Labour official's bombshell email sparks fears party tried to avoid scrutiny over antisemitism

Exclusive: Andrew Murray discussed case using Unite union email - and leaders are believed to have discussed others away from party email servers


A bombshell email obtained by the JC confirms that a top Labour official offered advice on stopping an antisemitism investigation using an email address belonging to Len McCluskey’s Unite union.

It is believed that other cases may have been discussed away from Labour’s email servers as a means of avoiding future scrutiny.

In the email seen by the JC, Andrew Murray, chief political adviser to Jeremy Corbyn, intervened in a case in which a Labour member faced suspension after denying that the notorious mural in Tower Hamlets which depicted Jewish bankers was antisemitic.

Using a Unite the Union email address, former Communist Party of Britain member Mr Murray overruled a decision by Labour Party officials to suspend the activist, arguing that disagreeing about the nature of the mural — which Mr Corbyn had notoriously attempted to defend — was not antisemitic.

The email was sent to Laura Murray, his daughter, who is now Labour’s head of complaints; Karie Murphy, Mr Corbyn’s chief of staff and a close friend of Mr McCluskey; and Seumas Milne, Labour’s director of communications.

Mr Murray is currently on secondment to the Leader of the Opposition from Unite, where he is chief of staff to Mr McCluskey, the general secretary.

Labour sources believe that many similar discussions have taken place on non-Labour Party email addresses, as a deliberate tactic to avoid future scrutiny.

One senior Labour source told the JC there is a fear that “a whole raft” of antisemitism cases involving Labour members has been discussed by members of Labour’s high command on email addresses belonging to Unite.

The source said: “It would appear that discussions of many Labour antisemitism cases have taken place on email addresses linked to Unite the Union.

“While some included open engagement with Labour members on email addresses linked to the party, there is obviously concern that some cases may have been discussed privately outside of Labour’s email trail among party members who also retained the use of Unite email addresses.

“From what I can ascertain, we may be talking about a whole raft, rather than a few single emails.”

Labour’s current general secretary, Jennie Formby, is among those to have previously worked at Unite, where she was political director and south east regional secretary. Mr Corbyn’s chief of staff, Karie Murphy, is also closely linked to the union.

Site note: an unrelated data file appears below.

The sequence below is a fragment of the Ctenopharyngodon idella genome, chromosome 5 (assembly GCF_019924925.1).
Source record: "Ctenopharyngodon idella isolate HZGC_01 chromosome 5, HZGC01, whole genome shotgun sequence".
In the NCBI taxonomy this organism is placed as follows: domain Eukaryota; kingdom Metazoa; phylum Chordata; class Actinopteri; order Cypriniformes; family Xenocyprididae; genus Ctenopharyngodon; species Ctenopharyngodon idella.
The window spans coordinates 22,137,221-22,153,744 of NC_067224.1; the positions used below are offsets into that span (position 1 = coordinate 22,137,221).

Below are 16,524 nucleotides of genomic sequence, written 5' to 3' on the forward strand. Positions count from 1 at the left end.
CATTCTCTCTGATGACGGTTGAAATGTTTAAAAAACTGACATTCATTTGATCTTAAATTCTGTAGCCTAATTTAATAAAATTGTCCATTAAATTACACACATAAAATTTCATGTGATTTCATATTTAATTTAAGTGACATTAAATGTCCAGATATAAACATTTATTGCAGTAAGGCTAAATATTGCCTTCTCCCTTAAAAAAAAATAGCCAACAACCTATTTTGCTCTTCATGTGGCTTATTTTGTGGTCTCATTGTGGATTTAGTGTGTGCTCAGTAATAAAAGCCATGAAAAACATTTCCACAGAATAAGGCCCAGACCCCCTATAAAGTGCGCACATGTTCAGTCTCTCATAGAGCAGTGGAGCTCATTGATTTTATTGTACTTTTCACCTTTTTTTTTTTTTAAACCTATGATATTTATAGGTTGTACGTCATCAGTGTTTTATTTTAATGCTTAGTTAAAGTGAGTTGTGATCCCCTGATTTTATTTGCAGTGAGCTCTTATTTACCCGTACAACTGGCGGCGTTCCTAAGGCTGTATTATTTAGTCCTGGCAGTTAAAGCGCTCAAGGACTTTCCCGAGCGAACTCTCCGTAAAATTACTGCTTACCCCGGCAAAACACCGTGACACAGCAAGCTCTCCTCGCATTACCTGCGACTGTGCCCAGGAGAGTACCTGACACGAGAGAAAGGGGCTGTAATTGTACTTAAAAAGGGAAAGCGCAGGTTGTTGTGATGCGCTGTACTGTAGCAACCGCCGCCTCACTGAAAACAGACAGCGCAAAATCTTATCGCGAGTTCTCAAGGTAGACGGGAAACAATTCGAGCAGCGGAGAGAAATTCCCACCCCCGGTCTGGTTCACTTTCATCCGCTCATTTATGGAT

The JC’s revelation over the use of external Unite email addresses to discuss Labour antisemitism cases could mean that the Equalities and Human Rights Commission may have to widen the scope of its investigation and demand Mr McCluskey’s union also hand over evidence relating to the commission’s inquiry.

The EHRC confirmed last weekend: “We have the power to compel the Labour party to disclose relevant information to us.”

Any attempt to destroy relevant information would be considered a criminal act.

In the email obtained by the JC, Mr Murray writes that he is “not sure” about a decision reached by Sam Matthews, the party’s head of disputes, about a Labour activist and Jewish Voice For Labour member named Max Tasker.

Evidence submitted to the party showed that Mr Tasker had also written tweets linking Isis to Israel and had accused Labour MPs linked to the moderate Progress group of “taking a bung from the Israeli government”.

Mr Tasker also wrote that Labour deputy leader Tom Watson had assured the “Zionist lobby of his unconditional support of Israel.”

Mr Murray wrote that “people disagree about the mural in a way that is not in itself antisemitic.”

He added: “I would think that investigation without suspension at this stage may be sufficient.”

It is unclear whether an investigation into Mr Tasker subsequently took place.

Peter Mason, the Jewish Labour Movement’s national secretary, confirmed that his organisation would be submitting to the EHRC over 100 witness testimonies describing alleged antisemitic behaviour in Labour.

The JLM, who are being represented by top legal firm Mischon de Reya, are likely to play a key role in the commission’s investigation. “They don’t have to consult us but, given the material we have supplied to them and anything we might continue to give them, it’s highly unlikely that we won’t be consulted,” Mr Mason said.

Labour sources said the emails referred to were during the transition period between general secretaries when former staff chose to request support from some Party staff in the Leader's Office, including Andrew Murray, in his capacity as an employee.

In relation to the allegation that Unite is involved in cases, a Labour spokesperson said: “This is baseless. Only employees, NEC and NCC members are involved in complaints.”

The Campaign Against Antisemitism have also submitted evidence with the assistance of lawyer Adam Wagner.

The EHRC is unlikely to finish its inquiry until next year.

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